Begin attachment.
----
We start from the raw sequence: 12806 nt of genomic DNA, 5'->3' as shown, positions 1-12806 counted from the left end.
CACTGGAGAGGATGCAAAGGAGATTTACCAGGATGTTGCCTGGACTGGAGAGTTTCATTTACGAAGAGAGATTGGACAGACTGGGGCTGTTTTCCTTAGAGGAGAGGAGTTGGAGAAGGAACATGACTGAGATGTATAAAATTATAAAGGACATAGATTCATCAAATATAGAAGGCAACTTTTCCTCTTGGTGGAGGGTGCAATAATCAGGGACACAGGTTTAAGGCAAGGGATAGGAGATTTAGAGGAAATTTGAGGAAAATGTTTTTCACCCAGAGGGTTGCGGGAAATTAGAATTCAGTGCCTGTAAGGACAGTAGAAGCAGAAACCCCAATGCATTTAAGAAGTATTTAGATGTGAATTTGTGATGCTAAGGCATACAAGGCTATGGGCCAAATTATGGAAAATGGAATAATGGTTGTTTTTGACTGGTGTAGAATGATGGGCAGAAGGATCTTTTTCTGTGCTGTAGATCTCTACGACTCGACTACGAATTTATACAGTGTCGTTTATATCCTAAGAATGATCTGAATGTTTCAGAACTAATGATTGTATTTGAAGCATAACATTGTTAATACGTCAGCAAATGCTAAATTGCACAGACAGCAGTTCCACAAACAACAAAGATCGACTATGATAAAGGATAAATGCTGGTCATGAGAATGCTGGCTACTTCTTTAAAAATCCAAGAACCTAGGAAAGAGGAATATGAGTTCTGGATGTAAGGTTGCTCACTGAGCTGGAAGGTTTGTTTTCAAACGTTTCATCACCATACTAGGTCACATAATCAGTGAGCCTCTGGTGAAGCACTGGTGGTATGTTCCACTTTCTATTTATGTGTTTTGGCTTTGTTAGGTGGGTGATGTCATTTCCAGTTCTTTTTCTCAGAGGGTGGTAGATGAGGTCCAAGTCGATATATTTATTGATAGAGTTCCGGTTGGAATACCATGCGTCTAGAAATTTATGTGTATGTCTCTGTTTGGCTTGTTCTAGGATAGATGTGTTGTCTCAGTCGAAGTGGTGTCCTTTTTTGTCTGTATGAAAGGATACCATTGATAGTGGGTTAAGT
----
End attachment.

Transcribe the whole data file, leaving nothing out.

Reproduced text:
We start from the raw sequence: 12806 nt of genomic DNA, 5'->3' as shown, positions 1-12806 counted from the left end.
CACTGGAGAGGATGCAAAGGAGATTTACCAGGATGTTGCCTGGACTGGAGAGTTTCATTTACGAAGAGAGATTGGACAGACTGGGGCTGTTTTCCTTAGAGGAGAGGAGTTGGAGAAGGAACATGACTGAGATGTATAAAATTATAAAGGACATAGATTCATCAAATATAGAAGGCAACTTTTCCTCTTGGTGGAGGGTGCAATAATCAGGGACACAGGTTTAAGGCAAGGGATAGGAGATTTAGAGGAAATTTGAGGAAAATGTTTTTCACCCAGAGGGTTGCGGGAAATTAGAATTCAGTGCCTGTAAGGACAGTAGAAGCAGAAACCCCAATGCATTTAAGAAGTATTTAGATGTGAATTTGTGATGCTAAGGCATACAAGGCTATGGGCCAAATTATGGAAAATGGAATAATGGTTGTTTTTGACTGGTGTAGAATGATGGGCAGAAGGATCTTTTTCTGTGCTGTAGATCTCTACGACTCGACTACGAATTTATACAGTGTCGTTTATATCCTAAGAATGATCTGAATGTTTCAGAACTAATGATTGTATTTGAAGCATAACATTGTTAATACGTCAGCAAATGCTAAATTGCACAGACAGCAGTTCCACAAACAACAAAGATCGACTATGATAAAGGATAAATGCTGGTCATGAGAATGCTGGCTACTTCTTTAAAAATCCAAGAACCTAGGAAAGAGGAATATGAGTTCTGGATGTAAGGTTGCTCACTGAGCTGGAAGGTTTGTTTTCAAACGTTTCATCACCATACTAGGTCACATAATCAGTGAGCCTCTGGTGAAGCACTGGTGGTATGTTCCACTTTCTATTTATGTGTTTTGGCTTTGTTAGGTGGGTGATGTCATTTCCAGTTCTTTTTCTCAGAGGGTGGTAGATGAGGTCCAAGTCGATATATTTATTGATAGAGTTCCGGTTGGAATACCATGCGTCTAGAAATTTATGTGTATGTCTCTGTTTGGCTTGTTCTAGGATAGATGTGTTGTCTCAGTCGAAGTGGTGTCCTTTTTTGTCTGTATGAAAGGATACCATTGATAGTGGGTTAAGT